a term for malware which locks computer systems and data or
“holds them hostage” against the computer user’s will and
demands a penalty fine to be paid in order to unlock and use the
computer system again.
Ransomware is on a major
rise in 2012. Just as Citadel Reveton ransomware started
deploying their path to destruction, infecting hundreds of
thousands of computers in Europe, the fatal ransomware known as
FBI Moneypak started making it rounds throughout North America,
most notably the United States.
FBI Moneypak is ransomware
that locks computer systems, alleges the computer user has been
involved in illegal activity by the FBI (downloaded or
distributed copyrighted material or viewed child pornography),
and demands a penalty fine of $100 or $200 be paid to unlock the
computer system within the allotted time of 72 hours by use of
Moneypak cards. Moneypak is the prepaid credit cards you can
purchase at Walmart or Walgreens type stores. The FBI Moneypak
ransomware virus also states on the fake FBI page that you may
see jail time if a fine is not paid in time.
FBI Moneypak ransomware symptoms;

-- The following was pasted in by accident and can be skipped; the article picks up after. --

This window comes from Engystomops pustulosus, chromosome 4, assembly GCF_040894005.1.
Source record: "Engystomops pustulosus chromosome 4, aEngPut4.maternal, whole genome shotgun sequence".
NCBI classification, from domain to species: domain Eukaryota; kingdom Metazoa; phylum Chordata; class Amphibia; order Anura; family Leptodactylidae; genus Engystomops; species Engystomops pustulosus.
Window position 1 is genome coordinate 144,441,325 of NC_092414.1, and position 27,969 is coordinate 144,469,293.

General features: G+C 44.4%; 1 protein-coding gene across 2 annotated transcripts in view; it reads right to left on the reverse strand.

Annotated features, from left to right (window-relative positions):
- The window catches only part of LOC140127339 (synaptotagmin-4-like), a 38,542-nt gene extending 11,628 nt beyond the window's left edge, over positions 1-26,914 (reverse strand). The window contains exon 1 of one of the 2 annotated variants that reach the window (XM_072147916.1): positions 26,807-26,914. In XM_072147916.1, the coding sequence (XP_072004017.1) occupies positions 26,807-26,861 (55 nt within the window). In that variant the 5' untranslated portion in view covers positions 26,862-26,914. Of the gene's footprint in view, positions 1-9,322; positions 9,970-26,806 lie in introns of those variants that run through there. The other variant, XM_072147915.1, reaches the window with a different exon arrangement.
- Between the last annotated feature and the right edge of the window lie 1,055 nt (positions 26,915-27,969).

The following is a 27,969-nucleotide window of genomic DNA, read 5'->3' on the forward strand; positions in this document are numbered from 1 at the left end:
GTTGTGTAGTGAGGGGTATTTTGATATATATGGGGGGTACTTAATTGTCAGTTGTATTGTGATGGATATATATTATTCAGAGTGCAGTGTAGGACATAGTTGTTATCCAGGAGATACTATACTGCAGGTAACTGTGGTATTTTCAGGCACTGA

User is directed to a fraudulent FBI website
Alert message appears “Attention! Your PC is blocked
due to at least one of the reasons specified below”:
been violating Copyright and related rights Law (Video,
Music,Software) and illegally using or distributing copyrighted
content, thus infringing Article I, Section 8, clause 8, also
known as the Copyright of the Criminal Code of United States of
America. If it is PCEU Virus then this is thus infringing
Article 128 of the criminal code of Great Britain.
ransomware details that you have been viewing or distributing
prohibited pornographic content (Child Pornography/Zoofilia).
Thus violating article 202 of the Criminal Code of United States
of America. Article 202 of the criminal provides for deprivation
of liberty for two or twelve yours.
Illegal access to
computer data has been initiated from your PC,or you have been.
Article 210 (it is 208 for PCEU Virus) of the Criminal Code
provides for a fine of up to $100,000 and/or a deprivation of
liberty for four to nine years.
Fines may only be paid within
72 hours after the infringement. As soon as 72 hours elapse, the
possibility to pay the fine expires, and a criminal case is
initiated against you automatically within the next 72 hours!
(Sometimes it shows you within 2 hours or 48 hours).
Ransomware In the news
Reaction from the FBI